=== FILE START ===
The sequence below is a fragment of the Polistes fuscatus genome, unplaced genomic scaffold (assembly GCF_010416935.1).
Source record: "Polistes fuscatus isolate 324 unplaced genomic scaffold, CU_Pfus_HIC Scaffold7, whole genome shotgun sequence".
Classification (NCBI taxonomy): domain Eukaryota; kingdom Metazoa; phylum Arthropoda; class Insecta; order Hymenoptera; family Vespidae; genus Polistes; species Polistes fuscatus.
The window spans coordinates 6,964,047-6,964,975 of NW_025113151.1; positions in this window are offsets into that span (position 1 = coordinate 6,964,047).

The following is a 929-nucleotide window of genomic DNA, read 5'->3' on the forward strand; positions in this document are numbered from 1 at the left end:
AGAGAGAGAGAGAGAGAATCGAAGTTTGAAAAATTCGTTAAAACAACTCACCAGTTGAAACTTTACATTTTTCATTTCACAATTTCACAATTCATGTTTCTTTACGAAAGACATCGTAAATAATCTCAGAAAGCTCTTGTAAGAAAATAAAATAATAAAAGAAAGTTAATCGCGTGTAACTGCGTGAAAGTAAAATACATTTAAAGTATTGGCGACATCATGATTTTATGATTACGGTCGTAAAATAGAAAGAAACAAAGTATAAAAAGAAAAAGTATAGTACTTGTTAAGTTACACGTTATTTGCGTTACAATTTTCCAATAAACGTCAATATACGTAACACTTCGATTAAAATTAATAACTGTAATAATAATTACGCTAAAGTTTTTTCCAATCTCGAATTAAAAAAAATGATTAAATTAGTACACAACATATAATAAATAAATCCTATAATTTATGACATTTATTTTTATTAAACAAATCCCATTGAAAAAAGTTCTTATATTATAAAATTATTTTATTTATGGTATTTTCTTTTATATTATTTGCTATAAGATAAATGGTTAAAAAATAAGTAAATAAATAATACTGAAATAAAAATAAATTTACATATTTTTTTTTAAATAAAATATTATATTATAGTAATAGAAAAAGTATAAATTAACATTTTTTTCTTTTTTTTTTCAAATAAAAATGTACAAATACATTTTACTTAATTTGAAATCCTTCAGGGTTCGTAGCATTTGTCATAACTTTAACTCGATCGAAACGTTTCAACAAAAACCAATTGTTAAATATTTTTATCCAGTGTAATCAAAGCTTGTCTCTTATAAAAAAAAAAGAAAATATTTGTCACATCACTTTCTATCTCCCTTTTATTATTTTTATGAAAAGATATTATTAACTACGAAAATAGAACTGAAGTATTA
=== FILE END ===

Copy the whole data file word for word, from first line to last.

The sequence below is a fragment of the Polistes fuscatus genome, unplaced genomic scaffold (assembly GCF_010416935.1).
Source record: "Polistes fuscatus isolate 324 unplaced genomic scaffold, CU_Pfus_HIC Scaffold7, whole genome shotgun sequence".
Classification (NCBI taxonomy): domain Eukaryota; kingdom Metazoa; phylum Arthropoda; class Insecta; order Hymenoptera; family Vespidae; genus Polistes; species Polistes fuscatus.
The window spans coordinates 6,964,047-6,964,975 of NW_025113151.1; positions in this window are offsets into that span (position 1 = coordinate 6,964,047).

The following is a 929-nucleotide window of genomic DNA, read 5'->3' on the forward strand; positions in this document are numbered from 1 at the left end:
AGAGAGAGAGAGAGAGAATCGAAGTTTGAAAAATTCGTTAAAACAACTCACCAGTTGAAACTTTACATTTTTCATTTCACAATTTCACAATTCATGTTTCTTTACGAAAGACATCGTAAATAATCTCAGAAAGCTCTTGTAAGAAAATAAAATAATAAAAGAAAGTTAATCGCGTGTAACTGCGTGAAAGTAAAATACATTTAAAGTATTGGCGACATCATGATTTTATGATTACGGTCGTAAAATAGAAAGAAACAAAGTATAAAAAGAAAAAGTATAGTACTTGTTAAGTTACACGTTATTTGCGTTACAATTTTCCAATAAACGTCAATATACGTAACACTTCGATTAAAATTAATAACTGTAATAATAATTACGCTAAAGTTTTTTCCAATCTCGAATTAAAAAAAATGATTAAATTAGTACACAACATATAATAAATAAATCCTATAATTTATGACATTTATTTTTATTAAACAAATCCCATTGAAAAAAGTTCTTATATTATAAAATTATTTTATTTATGGTATTTTCTTTTATATTATTTGCTATAAGATAAATGGTTAAAAAATAAGTAAATAAATAATACTGAAATAAAAATAAATTTACATATTTTTTTTTAAATAAAATATTATATTATAGTAATAGAAAAAGTATAAATTAACATTTTTTTCTTTTTTTTTTCAAATAAAAATGTACAAATACATTTTACTTAATTTGAAATCCTTCAGGGTTCGTAGCATTTGTCATAACTTTAACTCGATCGAAACGTTTCAACAAAAACCAATTGTTAAATATTTTTATCCAGTGTAATCAAAGCTTGTCTCTTATAAAAAAAAAAGAAAATATTTGTCACATCACTTTCTATCTCCCTTTTATTATTTTTATGAAAAGATATTATTAACTACGAAAATAGAACTGAAGTATTA